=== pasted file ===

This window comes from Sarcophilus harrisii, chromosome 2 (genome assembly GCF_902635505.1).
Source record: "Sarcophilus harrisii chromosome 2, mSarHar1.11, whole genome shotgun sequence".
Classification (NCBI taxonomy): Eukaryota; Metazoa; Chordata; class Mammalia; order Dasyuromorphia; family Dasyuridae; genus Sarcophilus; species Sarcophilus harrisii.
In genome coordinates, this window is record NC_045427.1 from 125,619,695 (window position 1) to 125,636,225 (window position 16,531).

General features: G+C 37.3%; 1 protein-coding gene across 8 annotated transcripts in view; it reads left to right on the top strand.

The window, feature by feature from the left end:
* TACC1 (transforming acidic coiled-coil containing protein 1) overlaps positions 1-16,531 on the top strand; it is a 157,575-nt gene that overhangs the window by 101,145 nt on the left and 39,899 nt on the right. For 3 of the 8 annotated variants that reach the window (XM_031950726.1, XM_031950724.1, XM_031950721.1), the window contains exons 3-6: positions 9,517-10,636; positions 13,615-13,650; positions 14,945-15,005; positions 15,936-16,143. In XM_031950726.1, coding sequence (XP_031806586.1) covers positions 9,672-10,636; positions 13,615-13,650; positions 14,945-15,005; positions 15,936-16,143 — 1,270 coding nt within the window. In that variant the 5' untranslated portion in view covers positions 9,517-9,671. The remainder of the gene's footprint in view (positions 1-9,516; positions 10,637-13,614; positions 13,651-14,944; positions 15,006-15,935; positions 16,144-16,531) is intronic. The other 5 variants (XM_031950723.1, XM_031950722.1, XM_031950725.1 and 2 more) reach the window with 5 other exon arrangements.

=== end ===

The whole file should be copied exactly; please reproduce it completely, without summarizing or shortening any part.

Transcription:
This window comes from Sarcophilus harrisii, chromosome 2 (genome assembly GCF_902635505.1).
Source record: "Sarcophilus harrisii chromosome 2, mSarHar1.11, whole genome shotgun sequence".
Classification (NCBI taxonomy): Eukaryota; Metazoa; Chordata; class Mammalia; order Dasyuromorphia; family Dasyuridae; genus Sarcophilus; species Sarcophilus harrisii.
In genome coordinates, this window is record NC_045427.1 from 125,619,695 (window position 1) to 125,636,225 (window position 16,531).

General features: G+C 37.3%; 1 protein-coding gene across 8 annotated transcripts in view; it reads left to right on the top strand.

The window, feature by feature from the left end:
* TACC1 (transforming acidic coiled-coil containing protein 1) overlaps positions 1-16,531 on the top strand; it is a 157,575-nt gene that overhangs the window by 101,145 nt on the left and 39,899 nt on the right. For 3 of the 8 annotated variants that reach the window (XM_031950726.1, XM_031950724.1, XM_031950721.1), the window contains exons 3-6: positions 9,517-10,636; positions 13,615-13,650; positions 14,945-15,005; positions 15,936-16,143. In XM_031950726.1, coding sequence (XP_031806586.1) covers positions 9,672-10,636; positions 13,615-13,650; positions 14,945-15,005; positions 15,936-16,143 — 1,270 coding nt within the window. In that variant the 5' untranslated portion in view covers positions 9,517-9,671. The remainder of the gene's footprint in view (positions 1-9,516; positions 10,637-13,614; positions 13,651-14,944; positions 15,006-15,935; positions 16,144-16,531) is intronic. The other 5 variants (XM_031950723.1, XM_031950722.1, XM_031950725.1 and 2 more) reach the window with 5 other exon arrangements.